Skip to main content
Guides Travel

Traveling to Seoul (with Kids)

Here are some things we did that I would recommend if traveling with kids (but also still great without kids, too :P) to Seoul…

The second half of our Asia trip was to Seoul, South Korea. Since my husband is Korean, the impetus for our trip was to take both of our parents to their homelands with our kids in the next few years before our parents can’t do trips like that anymore. Here are some things we did that I would recommend if traveling with kids (but also still great without kids, too :P) to Seoul…

Just like I did with Tokyo, here are few things I wish I knew before I went to Seoul with kids…

Walking and Public Transportation
Differently than our time in Tokyo, we actually did not use public transportation that much. So I can’t speak to it from personal experience, but I have heard that their public transportation is very good and used a lot. Where we stayed in Seoul had us within walking distance to a lot of things. And the couple trips we made to further away areas, we hailed a cab which was far more affordable than it is in Tokyo.

You will still walk a lot! So make sure you and your kids are ready for that and can be ready for the day of adventuring.

Best Ages
Everyone has their own opinions about when “it’s worth it” to take a big international trip with kids. I personally feel like with the time, cost, and jet lag involved, it’s better to wait until the kids are older (5 and up) so that they can remember it, they can walk on their own, and they are better behaved. In Seoul, because cabs are more affordable and easier to get, you could do okay here with having to grab a cab when needed if the kids (or you) get too tired. You just don’t want to rely on it!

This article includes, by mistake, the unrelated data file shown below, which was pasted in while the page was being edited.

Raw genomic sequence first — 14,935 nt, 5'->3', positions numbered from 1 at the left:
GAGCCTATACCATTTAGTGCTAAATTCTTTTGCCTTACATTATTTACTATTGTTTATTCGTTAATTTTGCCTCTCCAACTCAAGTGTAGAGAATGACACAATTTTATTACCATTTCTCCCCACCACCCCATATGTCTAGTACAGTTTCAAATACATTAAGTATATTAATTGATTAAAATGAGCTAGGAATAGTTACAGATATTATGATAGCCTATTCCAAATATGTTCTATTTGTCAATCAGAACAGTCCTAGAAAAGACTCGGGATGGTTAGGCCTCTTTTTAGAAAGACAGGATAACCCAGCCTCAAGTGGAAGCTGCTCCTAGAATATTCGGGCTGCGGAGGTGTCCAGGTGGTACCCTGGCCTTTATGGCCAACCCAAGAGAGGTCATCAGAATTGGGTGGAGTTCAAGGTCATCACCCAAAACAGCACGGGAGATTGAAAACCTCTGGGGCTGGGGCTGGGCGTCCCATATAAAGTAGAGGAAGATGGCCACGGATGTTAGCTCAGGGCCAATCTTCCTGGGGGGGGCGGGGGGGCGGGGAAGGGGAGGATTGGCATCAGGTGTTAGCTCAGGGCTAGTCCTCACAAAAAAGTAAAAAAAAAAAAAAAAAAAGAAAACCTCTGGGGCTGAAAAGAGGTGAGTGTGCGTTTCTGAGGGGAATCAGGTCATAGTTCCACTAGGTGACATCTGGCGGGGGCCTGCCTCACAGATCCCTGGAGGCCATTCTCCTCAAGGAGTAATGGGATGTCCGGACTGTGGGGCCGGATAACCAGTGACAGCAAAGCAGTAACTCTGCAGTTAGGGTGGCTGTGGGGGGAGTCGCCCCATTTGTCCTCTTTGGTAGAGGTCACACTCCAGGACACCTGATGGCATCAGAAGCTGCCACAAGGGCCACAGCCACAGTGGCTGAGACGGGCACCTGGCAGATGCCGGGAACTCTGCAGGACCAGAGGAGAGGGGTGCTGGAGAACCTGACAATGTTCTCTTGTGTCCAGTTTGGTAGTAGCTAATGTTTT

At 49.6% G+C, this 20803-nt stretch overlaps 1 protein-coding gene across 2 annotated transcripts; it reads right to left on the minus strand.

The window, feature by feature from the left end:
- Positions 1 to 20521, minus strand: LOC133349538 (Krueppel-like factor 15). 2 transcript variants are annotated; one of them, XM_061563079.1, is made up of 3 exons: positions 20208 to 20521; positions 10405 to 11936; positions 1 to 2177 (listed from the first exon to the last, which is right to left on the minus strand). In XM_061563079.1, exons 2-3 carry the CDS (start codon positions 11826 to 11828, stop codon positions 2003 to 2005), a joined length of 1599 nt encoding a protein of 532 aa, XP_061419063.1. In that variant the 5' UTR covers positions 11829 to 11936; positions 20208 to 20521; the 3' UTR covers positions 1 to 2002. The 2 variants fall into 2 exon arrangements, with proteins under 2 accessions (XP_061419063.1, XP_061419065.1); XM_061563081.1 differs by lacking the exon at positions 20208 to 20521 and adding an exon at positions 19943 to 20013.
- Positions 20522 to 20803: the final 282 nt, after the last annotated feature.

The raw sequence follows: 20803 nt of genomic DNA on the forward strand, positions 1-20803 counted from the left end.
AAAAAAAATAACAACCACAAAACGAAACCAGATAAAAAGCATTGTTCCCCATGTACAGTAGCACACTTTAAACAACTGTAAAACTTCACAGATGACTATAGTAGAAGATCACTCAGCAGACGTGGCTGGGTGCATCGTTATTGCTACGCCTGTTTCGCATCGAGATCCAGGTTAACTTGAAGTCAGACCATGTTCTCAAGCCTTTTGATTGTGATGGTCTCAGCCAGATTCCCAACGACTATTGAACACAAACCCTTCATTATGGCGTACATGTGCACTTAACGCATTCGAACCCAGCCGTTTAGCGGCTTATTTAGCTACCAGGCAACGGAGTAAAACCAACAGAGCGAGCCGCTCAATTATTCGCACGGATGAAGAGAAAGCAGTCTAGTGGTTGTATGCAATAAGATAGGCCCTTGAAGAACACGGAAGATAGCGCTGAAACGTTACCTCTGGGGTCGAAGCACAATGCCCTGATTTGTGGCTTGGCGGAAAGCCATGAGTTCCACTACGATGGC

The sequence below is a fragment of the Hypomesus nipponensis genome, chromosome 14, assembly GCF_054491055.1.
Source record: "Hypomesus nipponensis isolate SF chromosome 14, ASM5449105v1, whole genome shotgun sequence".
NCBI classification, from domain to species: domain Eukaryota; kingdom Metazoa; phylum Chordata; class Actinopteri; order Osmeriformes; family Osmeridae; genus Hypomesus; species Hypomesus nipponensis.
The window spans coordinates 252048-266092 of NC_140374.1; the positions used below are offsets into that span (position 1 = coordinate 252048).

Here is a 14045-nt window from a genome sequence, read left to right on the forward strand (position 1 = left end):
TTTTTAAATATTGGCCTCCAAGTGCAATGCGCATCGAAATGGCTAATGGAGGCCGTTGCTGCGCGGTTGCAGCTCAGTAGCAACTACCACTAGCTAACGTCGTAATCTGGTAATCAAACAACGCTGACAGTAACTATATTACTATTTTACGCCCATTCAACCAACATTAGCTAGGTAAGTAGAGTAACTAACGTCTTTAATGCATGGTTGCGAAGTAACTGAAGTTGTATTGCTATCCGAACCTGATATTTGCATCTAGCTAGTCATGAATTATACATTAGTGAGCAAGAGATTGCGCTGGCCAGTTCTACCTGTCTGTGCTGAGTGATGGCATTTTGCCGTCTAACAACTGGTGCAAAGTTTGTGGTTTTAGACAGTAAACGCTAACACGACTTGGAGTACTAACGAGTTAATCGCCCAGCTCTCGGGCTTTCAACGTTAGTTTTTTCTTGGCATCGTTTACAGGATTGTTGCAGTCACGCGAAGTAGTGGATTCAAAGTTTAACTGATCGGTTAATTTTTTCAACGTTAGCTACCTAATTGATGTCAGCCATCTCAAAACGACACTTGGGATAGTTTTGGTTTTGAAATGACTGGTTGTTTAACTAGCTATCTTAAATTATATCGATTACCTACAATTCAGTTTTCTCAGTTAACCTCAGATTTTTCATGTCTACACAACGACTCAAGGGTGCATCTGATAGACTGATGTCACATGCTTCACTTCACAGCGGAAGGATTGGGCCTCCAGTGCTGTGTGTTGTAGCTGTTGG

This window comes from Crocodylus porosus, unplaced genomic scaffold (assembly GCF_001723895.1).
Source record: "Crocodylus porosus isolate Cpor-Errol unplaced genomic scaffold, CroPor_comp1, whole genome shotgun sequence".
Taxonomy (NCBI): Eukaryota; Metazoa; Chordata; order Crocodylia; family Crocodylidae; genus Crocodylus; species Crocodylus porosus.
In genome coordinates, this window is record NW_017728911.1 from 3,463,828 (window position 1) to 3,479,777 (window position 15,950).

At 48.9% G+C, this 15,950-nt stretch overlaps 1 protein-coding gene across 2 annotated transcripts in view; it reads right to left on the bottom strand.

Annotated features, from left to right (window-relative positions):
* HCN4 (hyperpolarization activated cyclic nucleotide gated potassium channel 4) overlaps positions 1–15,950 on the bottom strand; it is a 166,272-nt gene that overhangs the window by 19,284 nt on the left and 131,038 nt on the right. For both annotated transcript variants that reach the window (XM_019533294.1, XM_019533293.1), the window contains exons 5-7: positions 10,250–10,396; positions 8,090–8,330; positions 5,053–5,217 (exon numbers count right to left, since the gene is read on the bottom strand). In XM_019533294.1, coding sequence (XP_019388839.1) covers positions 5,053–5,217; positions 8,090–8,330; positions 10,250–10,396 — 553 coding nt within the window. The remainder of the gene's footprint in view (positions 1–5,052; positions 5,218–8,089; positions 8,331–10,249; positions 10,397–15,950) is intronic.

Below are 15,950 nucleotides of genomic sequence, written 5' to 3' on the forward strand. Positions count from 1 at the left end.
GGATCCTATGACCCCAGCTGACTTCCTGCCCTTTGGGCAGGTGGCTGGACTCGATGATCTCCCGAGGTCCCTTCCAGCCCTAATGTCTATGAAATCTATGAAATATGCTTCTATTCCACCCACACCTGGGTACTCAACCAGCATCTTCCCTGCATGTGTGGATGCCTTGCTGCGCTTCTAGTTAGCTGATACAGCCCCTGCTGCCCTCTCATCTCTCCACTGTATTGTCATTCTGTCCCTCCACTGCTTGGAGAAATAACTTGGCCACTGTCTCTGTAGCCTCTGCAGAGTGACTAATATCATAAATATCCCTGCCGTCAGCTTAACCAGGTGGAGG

We visited Seoul in early April of 2023, so this statistic may change. But as of the time of our trip, I would say about 50% of people were wearing masks in public. Older adults and seniors were much more inclined to wear them than younger adults.

Internet and Navigation
I found that my phone’s plan (Verizon) worked well over there and I had service pretty much everywhere in Seoul if you want to use your roaming plan (mine was $10/day). Otherwise, we also rented a portable Wifi router which you can rent from the airports. We tried to use that as much as possible rather than relying on our data plan fees. Also, Google Maps and Apple Maps does not work great in Seoul. We used a combination of Kakao Maps and Naver Maps to navigate.

Like with any country, I always go there making sure I know at least a few basic phrases like “hello” and “thank you” at a minimum. Regardless of the fact that American tourists are easy to spot, I think it’s respectful to make attempts at a foreign language whenever you can. Americans have it easy as a lot of people know a little bit of English. Plus, with Google Translate, it’s easier than ever to communicate with those who don’t speak English. While a lot of Koreans know some English, you should never assume they do. If you need help, you can always ask and check if they speak English or not. Many times, they will speak English to you first if they already know you’re a tourist. We had it a little easier in Seoul since both my husband and Mother-in-Law speak Korean. But I felt okay getting around with my minimal Korean vocabulary, too.

I always think that International travel with kids is best when your kids are open to trying new foods. Korean food is very meat-based (ie. Korean BBQ) and can be spicy. But there are also lots of dishes like mandu (dumplings) and jap-chae (sauteed noodles) that are known to be very kid-friendly for kids who can’t eat spicy food. I think Korea does have decent options if you have a picky eater.

Hotels vs Airbnbs